Common Complications of Epilepsy

Reviewed by: HU Medical Review Board | Last reviewed: November 2021

Epilepsy is a neurological (brain) disease that causes people to have seizures. With epilepsy, brain cells send too many electrical signals, too quickly. This brain storm can cause a variety of changes, including loss of consciousness, muscle spasms, repeating movements, and more.1,2

Not all seizures are harmful. But seizures often lead to complications such as:1-3

Quality of life

Adults with epilepsy often lose their sense of independence. They may lose their jobs or be underemployed. Many lose their driver’s license if their seizures include loss of consciousness. It is common to avoid socializing or exercise due to fear of having a seizure in public. All of this may have a negative impact on quality of life. Counseling and support groups can help.3

Mental health

Several mental health problems are common in people with epilepsy. Depression is the most common. This is followed by anxiety and other psychiatric disorders. People with epilepsy are at 3 times higher risk of suicide than the general population. The impact epilepsy can have on mental health makes regular mental health screenings and treatment vital.3

Memory and learning problems

Memory and learning problems are common in people with epilepsy. In fact, memory issues are one of the most common and frustrating issues of epilepsy. Doctors believe certain kinds of seizures impact memory and learning more than others. It depends in part on where in the brain seizures take place. Generalized seizures seem to affect memory less than focal seizures do. People with drug-resistant (refractory) epilepsy tend to have more memory problems. Plus, some anti-seizure drugs cause slowed thinking or drowsiness.4,5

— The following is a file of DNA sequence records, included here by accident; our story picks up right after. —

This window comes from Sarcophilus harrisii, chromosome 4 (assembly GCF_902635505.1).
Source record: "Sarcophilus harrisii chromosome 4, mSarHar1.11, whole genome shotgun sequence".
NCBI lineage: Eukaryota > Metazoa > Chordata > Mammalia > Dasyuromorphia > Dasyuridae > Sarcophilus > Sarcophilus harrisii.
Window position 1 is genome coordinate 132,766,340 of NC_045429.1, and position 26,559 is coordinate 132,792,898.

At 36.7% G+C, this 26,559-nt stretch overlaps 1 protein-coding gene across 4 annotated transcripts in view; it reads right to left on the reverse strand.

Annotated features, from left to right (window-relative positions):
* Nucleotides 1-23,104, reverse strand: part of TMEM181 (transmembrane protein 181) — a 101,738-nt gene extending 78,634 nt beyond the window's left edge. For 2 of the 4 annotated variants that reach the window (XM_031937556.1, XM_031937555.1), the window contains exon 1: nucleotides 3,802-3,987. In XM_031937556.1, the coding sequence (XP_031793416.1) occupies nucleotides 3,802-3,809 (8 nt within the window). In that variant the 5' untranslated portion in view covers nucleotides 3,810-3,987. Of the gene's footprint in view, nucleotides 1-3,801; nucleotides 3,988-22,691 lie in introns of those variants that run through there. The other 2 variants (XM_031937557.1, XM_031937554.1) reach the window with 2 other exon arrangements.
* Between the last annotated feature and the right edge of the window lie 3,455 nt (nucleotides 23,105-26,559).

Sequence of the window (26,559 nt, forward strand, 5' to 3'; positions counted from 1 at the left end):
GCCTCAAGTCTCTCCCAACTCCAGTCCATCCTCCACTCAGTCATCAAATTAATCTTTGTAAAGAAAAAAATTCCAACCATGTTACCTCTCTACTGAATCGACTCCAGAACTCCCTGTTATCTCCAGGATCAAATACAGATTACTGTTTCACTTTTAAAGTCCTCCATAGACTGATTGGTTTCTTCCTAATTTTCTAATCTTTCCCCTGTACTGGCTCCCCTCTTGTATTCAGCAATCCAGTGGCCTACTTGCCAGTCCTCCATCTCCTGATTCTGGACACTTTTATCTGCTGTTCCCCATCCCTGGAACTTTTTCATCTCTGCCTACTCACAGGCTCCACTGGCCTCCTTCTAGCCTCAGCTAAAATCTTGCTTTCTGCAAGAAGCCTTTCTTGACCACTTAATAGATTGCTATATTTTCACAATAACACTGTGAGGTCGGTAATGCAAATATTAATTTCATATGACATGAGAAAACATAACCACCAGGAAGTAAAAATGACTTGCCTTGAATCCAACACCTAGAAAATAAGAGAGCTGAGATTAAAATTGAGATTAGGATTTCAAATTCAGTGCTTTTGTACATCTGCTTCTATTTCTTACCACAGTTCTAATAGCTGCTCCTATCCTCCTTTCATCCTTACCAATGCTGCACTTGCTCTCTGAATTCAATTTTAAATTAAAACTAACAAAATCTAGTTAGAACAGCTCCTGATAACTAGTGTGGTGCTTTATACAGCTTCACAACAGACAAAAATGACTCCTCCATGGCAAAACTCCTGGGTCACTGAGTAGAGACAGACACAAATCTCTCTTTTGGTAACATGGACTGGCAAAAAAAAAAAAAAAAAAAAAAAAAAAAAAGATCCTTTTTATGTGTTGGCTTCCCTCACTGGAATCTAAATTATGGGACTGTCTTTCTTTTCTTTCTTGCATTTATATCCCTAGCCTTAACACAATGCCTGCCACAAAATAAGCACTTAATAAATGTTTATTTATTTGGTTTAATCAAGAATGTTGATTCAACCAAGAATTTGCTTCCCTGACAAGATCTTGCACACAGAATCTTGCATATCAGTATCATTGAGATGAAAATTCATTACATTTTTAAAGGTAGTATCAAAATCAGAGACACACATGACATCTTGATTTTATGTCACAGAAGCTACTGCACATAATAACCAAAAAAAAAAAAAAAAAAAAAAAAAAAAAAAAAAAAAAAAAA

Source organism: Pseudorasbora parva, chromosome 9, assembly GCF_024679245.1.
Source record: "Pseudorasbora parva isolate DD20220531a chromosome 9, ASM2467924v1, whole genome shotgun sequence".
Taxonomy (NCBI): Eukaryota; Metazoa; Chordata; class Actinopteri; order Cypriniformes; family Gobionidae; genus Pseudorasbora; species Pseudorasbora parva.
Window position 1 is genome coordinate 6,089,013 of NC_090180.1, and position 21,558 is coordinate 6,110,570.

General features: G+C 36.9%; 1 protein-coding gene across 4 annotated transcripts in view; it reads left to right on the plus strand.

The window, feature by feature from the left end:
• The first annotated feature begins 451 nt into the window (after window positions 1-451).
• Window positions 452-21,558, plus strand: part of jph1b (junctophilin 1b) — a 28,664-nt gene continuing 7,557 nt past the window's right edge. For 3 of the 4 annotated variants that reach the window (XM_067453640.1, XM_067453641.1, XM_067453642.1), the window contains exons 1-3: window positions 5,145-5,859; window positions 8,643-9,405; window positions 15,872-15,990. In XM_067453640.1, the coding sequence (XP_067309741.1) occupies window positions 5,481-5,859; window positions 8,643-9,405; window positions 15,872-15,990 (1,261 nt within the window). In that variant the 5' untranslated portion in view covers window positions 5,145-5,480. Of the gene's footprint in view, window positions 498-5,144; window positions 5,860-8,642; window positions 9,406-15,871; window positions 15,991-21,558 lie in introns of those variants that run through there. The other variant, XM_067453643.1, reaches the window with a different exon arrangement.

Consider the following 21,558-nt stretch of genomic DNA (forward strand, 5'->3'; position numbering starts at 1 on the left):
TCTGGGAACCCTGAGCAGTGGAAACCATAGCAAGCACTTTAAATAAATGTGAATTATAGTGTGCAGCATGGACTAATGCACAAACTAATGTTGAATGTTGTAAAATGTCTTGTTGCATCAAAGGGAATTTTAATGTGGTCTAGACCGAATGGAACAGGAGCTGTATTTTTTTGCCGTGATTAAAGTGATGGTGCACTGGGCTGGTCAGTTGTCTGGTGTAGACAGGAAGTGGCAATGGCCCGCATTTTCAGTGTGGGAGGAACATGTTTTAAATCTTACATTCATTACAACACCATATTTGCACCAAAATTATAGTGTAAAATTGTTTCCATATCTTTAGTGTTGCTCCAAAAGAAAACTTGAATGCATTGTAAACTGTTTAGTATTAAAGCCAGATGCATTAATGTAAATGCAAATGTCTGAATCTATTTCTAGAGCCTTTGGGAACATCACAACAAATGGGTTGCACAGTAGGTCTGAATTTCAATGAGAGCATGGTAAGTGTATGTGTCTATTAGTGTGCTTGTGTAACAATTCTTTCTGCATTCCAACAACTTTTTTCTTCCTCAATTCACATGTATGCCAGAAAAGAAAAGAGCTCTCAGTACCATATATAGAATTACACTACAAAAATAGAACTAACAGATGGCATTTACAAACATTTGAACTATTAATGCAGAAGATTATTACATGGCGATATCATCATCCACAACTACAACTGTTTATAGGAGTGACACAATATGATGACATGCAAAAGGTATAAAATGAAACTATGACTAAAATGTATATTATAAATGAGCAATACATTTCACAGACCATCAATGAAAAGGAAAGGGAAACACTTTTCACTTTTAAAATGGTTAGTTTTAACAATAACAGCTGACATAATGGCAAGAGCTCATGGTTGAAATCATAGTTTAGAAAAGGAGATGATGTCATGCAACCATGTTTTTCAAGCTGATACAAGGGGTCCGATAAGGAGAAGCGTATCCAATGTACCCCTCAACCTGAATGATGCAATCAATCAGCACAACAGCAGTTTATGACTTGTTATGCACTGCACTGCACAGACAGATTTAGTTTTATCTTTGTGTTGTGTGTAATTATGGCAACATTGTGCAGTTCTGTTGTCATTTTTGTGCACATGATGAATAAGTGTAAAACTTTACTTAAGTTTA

Sleep disorders

Sleep problems are common in people with epilepsy. This is especially true with drug-resistant epilepsy. The most common sleep disorders with epilepsy are sleep apnea and insomnia. It is important to treat these conditions. Poor sleep can make you more likely to have seizures.3

Heart disease

Heart and blood vessel (cardiovascular) disease is a common problem. These conditions can make it harder to treat epilepsy and lead to worse quality of life.3

Bone disease

People with epilepsy may develop osteoporosis (low bone density) and fractures. This is tied to long-term treatment with some anti-seizure drugs. Doctors often suggest people taking anti-seizure drugs also take a vitamin D supplement.3

Accidents and injuries

People with epilepsy may get hurt if they fall to the ground or lose consciousness while driving, bathing, or swimming. However, studies have found that this risk may be overstated. Most people have a low risk of injury, and most injuries are minor. But people with poorly controlled seizures have a high risk of injury.3

Pregnancy problems

There are 2 kinds of problems for women with epilepsy who get pregnant. First, seizures during pregnancy are a danger to both mother and baby. Second, some anti-seizure drugs increase the risk of birth defects. Women should work closely with their healthcare team on family planning. Some anti-seizure drugs are safe to take while pregnant.6

Status epilepticus

Most seizures last no longer than 2 minutes and end on their own without treatment. Status epilepticus is the name for seizures that last longer than 5 minutes. It is also status epilepticus when someone has 2 or more seizures within a 5-minute period and does not return to normal between the seizures. This is a medical emergency that requires an emergency room visit. If this happens, call 911 right away.7

Sudden death

Sudden unexpected death of epilepsy (SUDEP) is a scary, somewhat rare complication of the disease. Most sudden deaths occur at night or during sleep. It is a higher risk for people with poorly controlled epilepsy.8

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